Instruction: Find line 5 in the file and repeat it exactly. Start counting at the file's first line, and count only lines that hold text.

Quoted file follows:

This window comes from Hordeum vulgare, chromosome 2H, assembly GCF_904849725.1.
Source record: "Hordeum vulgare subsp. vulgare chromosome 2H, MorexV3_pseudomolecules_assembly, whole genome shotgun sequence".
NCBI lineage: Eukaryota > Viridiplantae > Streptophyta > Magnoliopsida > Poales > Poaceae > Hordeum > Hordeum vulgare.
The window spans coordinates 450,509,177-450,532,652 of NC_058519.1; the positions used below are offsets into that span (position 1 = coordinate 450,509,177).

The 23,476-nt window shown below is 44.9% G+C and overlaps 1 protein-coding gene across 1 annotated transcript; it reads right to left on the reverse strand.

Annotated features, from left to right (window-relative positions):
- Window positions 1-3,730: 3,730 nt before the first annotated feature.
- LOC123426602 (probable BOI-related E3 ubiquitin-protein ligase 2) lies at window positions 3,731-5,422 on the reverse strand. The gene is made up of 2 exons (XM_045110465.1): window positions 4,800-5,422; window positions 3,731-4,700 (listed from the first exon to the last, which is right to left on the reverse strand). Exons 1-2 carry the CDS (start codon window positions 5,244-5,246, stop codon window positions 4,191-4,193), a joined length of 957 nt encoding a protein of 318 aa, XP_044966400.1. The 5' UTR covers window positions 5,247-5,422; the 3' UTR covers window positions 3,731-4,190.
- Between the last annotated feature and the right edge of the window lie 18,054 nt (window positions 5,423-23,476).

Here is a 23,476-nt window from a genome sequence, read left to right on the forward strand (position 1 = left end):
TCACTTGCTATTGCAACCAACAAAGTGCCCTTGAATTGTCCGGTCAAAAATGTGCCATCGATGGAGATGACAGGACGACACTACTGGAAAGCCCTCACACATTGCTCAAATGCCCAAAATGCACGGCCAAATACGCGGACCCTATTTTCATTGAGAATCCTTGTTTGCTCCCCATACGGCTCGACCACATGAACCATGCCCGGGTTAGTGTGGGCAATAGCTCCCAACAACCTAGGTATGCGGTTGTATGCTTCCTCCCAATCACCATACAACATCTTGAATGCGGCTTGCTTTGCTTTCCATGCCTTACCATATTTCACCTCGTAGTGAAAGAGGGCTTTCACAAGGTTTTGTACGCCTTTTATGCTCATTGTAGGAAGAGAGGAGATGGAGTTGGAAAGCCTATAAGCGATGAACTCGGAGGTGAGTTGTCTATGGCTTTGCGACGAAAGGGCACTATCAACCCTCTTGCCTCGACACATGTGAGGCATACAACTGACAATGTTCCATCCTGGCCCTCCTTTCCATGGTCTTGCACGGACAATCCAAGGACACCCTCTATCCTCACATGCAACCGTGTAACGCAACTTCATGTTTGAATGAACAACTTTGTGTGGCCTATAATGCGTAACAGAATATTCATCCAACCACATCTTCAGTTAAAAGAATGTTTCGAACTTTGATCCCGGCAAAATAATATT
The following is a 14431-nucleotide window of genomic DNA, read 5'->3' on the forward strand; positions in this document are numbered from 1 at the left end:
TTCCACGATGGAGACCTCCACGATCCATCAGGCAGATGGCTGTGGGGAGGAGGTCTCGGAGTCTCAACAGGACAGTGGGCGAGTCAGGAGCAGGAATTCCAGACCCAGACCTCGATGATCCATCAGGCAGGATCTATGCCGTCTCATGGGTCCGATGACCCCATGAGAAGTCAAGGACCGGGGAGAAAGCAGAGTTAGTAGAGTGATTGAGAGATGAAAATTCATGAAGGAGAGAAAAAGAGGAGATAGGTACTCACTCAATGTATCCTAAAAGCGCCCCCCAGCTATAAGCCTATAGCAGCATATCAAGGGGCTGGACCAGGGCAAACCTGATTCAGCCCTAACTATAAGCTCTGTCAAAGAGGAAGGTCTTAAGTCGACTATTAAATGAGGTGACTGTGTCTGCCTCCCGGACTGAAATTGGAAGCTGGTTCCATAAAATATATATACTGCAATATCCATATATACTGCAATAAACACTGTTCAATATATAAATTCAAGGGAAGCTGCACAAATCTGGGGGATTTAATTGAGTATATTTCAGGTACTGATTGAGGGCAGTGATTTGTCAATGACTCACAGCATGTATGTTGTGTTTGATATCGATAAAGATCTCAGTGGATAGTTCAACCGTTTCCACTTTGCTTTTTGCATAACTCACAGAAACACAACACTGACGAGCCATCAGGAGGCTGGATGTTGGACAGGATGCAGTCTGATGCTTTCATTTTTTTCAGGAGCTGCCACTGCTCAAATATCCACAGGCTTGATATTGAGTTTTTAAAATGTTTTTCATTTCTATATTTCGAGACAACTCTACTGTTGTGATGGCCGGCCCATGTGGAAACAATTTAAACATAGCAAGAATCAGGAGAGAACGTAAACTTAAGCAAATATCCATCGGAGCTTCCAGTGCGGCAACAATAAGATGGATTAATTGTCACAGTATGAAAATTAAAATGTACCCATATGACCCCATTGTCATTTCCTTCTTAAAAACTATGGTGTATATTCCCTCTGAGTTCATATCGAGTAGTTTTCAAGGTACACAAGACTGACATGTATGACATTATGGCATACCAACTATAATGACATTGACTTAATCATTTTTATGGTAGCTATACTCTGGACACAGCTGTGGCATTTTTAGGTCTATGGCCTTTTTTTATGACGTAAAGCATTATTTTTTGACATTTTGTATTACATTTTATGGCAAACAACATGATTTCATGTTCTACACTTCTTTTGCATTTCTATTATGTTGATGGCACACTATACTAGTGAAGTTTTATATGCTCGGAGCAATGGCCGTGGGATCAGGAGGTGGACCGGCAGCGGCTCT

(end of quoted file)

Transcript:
The 23,476-nt window shown below is 44.9% G+C and overlaps 1 protein-coding gene across 1 annotated transcript; it reads right to left on the reverse strand.